How can we tell the difference between the normal effects of aging and the early signs and symptoms of dementia?
As we age, all of our bodily processes slow down. Blood flow to the brain decreases, which means we utilize oxygen and protein — key brain fuels — less efficiently than we once did.
Because the brain is receiving less than optimal support, a senior may begin to have difficulty:
- Paying attention to more than one thing at a time
- Learning something new
- Calling to mind familiar names and vocabulary words on demand.
But these occasional memory lapses or lags in information processing are not necessarily symptoms or signs of dementia! There are more than 50 “dementia mimics.” Some of the more common conditions that can look like dementia at first glance include:
- Side effects of medication, or medication interactions
- Illness or infection (urinary tract infections often create confusion and agitation in the elderly, which can resemble dementia)
- Depression or anxiety
- Vitamin B12 deficiency
- Dehydration (common in older people, because a sense of thirst decreases with age, so they may neglect to drink enough water)
- Drug or alcohol abuse
- Emotional stress: feeling sad, lonely, worried, or bored, all of which may be more common for people in retirement or coping with loss, such as the death of a spouse, relative, or friend.
Is Your Senior Loved One Behaving Differently?
However, very early dementia can cause personality or behavioral shifts that have nothing to do with memory loss, and may be overlooked by doctors and family members as an early indicator of possible dementia.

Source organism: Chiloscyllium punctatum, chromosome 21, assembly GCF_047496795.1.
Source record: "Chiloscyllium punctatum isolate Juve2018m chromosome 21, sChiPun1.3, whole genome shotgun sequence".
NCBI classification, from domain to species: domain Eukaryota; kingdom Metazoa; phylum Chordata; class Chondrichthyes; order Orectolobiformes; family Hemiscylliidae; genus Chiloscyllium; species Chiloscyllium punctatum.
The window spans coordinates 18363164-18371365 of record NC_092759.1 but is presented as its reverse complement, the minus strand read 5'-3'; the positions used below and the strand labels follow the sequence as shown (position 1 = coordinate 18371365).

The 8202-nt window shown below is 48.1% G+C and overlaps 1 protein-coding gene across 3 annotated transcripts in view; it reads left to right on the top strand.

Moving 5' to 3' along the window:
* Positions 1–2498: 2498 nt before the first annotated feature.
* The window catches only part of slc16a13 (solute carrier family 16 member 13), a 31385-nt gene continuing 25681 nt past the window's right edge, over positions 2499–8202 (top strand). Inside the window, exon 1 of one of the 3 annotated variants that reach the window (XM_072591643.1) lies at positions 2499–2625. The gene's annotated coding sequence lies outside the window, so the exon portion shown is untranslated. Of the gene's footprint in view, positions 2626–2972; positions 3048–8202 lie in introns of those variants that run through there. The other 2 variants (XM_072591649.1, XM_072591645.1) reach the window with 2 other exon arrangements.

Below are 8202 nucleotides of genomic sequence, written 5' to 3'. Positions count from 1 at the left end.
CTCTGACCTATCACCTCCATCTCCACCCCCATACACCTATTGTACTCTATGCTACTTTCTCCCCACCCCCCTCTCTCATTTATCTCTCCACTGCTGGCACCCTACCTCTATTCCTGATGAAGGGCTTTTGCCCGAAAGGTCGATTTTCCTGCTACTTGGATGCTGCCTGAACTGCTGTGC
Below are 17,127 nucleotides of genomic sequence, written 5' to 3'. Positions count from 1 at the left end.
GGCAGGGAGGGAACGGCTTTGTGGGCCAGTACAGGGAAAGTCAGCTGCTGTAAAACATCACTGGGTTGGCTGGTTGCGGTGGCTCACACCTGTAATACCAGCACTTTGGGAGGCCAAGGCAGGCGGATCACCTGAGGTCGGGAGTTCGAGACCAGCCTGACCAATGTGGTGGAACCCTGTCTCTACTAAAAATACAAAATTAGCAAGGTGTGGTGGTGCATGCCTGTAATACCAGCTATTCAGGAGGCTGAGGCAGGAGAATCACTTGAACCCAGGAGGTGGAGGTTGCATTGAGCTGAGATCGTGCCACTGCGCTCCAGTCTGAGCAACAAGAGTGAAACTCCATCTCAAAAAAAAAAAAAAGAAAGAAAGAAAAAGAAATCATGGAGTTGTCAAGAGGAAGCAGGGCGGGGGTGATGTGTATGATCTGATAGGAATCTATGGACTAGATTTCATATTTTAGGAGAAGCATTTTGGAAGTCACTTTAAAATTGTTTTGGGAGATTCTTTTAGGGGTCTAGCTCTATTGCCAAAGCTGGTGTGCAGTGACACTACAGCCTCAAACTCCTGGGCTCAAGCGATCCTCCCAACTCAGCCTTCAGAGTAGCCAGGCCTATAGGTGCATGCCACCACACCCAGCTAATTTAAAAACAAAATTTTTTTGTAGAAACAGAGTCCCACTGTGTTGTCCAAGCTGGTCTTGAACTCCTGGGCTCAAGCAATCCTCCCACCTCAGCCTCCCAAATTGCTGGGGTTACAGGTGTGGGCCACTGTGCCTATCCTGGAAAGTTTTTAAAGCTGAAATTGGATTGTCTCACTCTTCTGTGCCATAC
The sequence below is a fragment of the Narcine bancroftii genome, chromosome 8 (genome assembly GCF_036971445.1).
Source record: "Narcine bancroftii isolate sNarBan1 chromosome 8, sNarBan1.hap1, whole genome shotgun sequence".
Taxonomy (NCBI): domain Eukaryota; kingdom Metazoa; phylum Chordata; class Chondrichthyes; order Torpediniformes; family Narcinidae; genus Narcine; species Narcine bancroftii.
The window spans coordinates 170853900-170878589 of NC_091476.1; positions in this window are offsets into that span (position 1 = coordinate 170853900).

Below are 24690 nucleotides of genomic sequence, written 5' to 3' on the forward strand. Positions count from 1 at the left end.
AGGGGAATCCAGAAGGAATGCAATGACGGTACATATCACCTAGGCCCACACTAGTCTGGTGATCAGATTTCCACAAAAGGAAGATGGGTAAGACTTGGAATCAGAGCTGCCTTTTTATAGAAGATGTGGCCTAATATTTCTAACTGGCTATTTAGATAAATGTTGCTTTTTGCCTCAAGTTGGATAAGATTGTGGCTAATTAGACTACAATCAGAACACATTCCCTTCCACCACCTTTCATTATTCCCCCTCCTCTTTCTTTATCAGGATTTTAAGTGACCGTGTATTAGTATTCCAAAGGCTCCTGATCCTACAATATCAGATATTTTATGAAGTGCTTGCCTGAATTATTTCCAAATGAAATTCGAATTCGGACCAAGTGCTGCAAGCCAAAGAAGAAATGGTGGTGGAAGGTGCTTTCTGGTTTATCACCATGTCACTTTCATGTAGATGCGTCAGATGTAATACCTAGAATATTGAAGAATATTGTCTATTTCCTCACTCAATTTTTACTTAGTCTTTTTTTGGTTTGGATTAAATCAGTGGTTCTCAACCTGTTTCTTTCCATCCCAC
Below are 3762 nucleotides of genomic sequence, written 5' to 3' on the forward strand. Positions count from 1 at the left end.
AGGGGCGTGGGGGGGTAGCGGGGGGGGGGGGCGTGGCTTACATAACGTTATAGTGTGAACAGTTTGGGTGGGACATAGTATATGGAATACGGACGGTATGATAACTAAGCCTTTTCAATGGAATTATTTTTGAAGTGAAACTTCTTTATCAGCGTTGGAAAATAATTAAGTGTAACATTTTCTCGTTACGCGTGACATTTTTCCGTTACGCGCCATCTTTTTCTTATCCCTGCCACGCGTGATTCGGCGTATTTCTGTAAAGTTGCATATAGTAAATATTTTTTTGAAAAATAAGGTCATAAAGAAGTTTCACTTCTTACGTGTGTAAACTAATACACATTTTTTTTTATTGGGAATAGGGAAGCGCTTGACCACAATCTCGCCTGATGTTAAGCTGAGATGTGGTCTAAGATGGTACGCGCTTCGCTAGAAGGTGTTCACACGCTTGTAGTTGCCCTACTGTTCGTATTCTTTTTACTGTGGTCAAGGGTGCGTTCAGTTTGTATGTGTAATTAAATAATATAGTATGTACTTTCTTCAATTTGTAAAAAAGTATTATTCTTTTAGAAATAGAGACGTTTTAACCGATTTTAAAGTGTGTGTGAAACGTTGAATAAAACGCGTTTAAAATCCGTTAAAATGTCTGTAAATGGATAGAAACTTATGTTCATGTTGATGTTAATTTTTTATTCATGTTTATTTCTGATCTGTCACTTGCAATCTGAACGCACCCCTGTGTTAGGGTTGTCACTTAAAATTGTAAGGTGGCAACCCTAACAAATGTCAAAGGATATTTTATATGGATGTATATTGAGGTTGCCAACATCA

A new diagnosis, Mild Behavioral Impairment (MBI), serves as an early marker for neurodegenerative disease (dementia) in people who do not yet exhibit any cognitive deficits, making it an even better diagnostic tool for prevention and treatment of dementia than Mild Cognitive Impairment (MCI).
An MBI checklist includes 34 questions family members and physicians can use to determine if changes in behavior have been present for more than six months, indicating a departure from long-standing behavior patterns. The questionnaire covers interest, motivation, mood, impulse control, social skills, empathy, and sensory experiences.
Sample questions include:
- Does the person lack curiosity in topics that would usually have attracted her/his interest?
- Has the person developed sadness, or appear to be in low spirits? Does she/he have episodes of tearfulness?
- Does the person feel very tense, developed an inability to relax, shakiness, or symptoms of panic?
- Has the person become more easily frustrated or impatient? Does she/he have trouble coping with delays, waiting for events, or for their turn?
- Has the person started talking openly about very personal or private matters not usually discussed in public?
- Has the person developed beliefs that they are in danger, or that others are planning to harm them or steal their belongings?
While some of these signs are classic symptoms of encroaching dementia, they can also be the result of one or more of the dementia imposters listed above, which is why a thorough evaluation by a medical professional trained in cognitive health is vital.
A Dementia Diagnostic Checklist